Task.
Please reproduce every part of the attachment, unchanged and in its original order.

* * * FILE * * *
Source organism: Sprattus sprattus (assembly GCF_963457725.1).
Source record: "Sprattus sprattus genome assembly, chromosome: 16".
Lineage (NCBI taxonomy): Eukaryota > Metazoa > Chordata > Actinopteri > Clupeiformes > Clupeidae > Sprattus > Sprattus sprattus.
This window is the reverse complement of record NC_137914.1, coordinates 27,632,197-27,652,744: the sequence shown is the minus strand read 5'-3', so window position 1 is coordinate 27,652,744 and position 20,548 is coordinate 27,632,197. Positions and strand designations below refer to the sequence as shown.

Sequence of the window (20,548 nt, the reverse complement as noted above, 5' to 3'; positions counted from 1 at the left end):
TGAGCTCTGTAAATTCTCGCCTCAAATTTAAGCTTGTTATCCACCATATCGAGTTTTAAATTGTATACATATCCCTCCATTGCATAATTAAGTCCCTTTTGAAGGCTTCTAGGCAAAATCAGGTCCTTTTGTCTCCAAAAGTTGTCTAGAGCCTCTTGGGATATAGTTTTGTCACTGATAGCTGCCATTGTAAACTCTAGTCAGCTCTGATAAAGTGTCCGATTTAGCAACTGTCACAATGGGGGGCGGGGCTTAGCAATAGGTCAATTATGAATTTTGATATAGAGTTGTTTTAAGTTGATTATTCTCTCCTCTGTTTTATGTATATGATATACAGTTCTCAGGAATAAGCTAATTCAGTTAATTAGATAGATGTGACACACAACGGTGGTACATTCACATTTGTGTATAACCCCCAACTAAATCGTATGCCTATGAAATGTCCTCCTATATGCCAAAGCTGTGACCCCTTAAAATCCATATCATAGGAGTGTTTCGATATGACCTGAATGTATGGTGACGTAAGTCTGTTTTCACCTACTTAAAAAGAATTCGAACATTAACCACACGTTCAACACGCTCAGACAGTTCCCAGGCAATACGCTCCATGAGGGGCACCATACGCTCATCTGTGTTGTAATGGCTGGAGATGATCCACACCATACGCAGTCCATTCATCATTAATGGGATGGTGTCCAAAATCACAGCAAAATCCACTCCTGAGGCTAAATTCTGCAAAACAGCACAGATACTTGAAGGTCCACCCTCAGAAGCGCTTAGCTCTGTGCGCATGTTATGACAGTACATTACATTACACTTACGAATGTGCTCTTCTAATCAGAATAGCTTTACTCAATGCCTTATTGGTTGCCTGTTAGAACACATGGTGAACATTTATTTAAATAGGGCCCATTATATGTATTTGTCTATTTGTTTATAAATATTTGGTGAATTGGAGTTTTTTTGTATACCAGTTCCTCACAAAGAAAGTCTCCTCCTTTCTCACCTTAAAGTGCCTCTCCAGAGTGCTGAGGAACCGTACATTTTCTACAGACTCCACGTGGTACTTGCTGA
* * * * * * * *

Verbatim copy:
Source organism: Sprattus sprattus (assembly GCF_963457725.1).
Source record: "Sprattus sprattus genome assembly, chromosome: 16".
Lineage (NCBI taxonomy): Eukaryota > Metazoa > Chordata > Actinopteri > Clupeiformes > Clupeidae > Sprattus > Sprattus sprattus.
This window is the reverse complement of record NC_137914.1, coordinates 27,632,197-27,652,744: the sequence shown is the minus strand read 5'-3', so window position 1 is coordinate 27,652,744 and position 20,548 is coordinate 27,632,197. Positions and strand designations below refer to the sequence as shown.

Sequence of the window (20,548 nt, the reverse complement as noted above, 5' to 3'; positions counted from 1 at the left end):
TGAGCTCTGTAAATTCTCGCCTCAAATTTAAGCTTGTTATCCACCATATCGAGTTTTAAATTGTATACATATCCCTCCATTGCATAATTAAGTCCCTTTTGAAGGCTTCTAGGCAAAATCAGGTCCTTTTGTCTCCAAAAGTTGTCTAGAGCCTCTTGGGATATAGTTTTGTCACTGATAGCTGCCATTGTAAACTCTAGTCAGCTCTGATAAAGTGTCCGATTTAGCAACTGTCACAATGGGGGGCGGGGCTTAGCAATAGGTCAATTATGAATTTTGATATAGAGTTGTTTTAAGTTGATTATTCTCTCCTCTGTTTTATGTATATGATATACAGTTCTCAGGAATAAGCTAATTCAGTTAATTAGATAGATGTGACACACAACGGTGGTACATTCACATTTGTGTATAACCCCCAACTAAATCGTATGCCTATGAAATGTCCTCCTATATGCCAAAGCTGTGACCCCTTAAAATCCATATCATAGGAGTGTTTCGATATGACCTGAATGTATGGTGACGTAAGTCTGTTTTCACCTACTTAAAAAGAATTCGAACATTAACCACACGTTCAACACGCTCAGACAGTTCCCAGGCAATACGCTCCATGAGGGGCACCATACGCTCATCTGTGTTGTAATGGCTGGAGATGATCCACACCATACGCAGTCCATTCATCATTAATGGGATGGTGTCCAAAATCACAGCAAAATCCACTCCTGAGGCTAAATTCTGCAAAACAGCACAGATACTTGAAGGTCCACCCTCAGAAGCGCTTAGCTCTGTGCGCATGTTATGACAGTACATTACATTACACTTACGAATGTGCTCTTCTAATCAGAATAGCTTTACTCAATGCCTTATTGGTTGCCTGTTAGAACACATGGTGAACATTTATTTAAATAGGGCCCATTATATGTATTTGTCTATTTGTTTATAAATATTTGGTGAATTGGAGTTTTTTTGTATACCAGTTCCTCACAAAGAAAGTCTCCTCCTTTCTCACCTTAAAGTGCCTCTCCAGAGTGCTGAGGAACCGTACATTTTCTACAGACTCCACGTGGTACTTGCTGA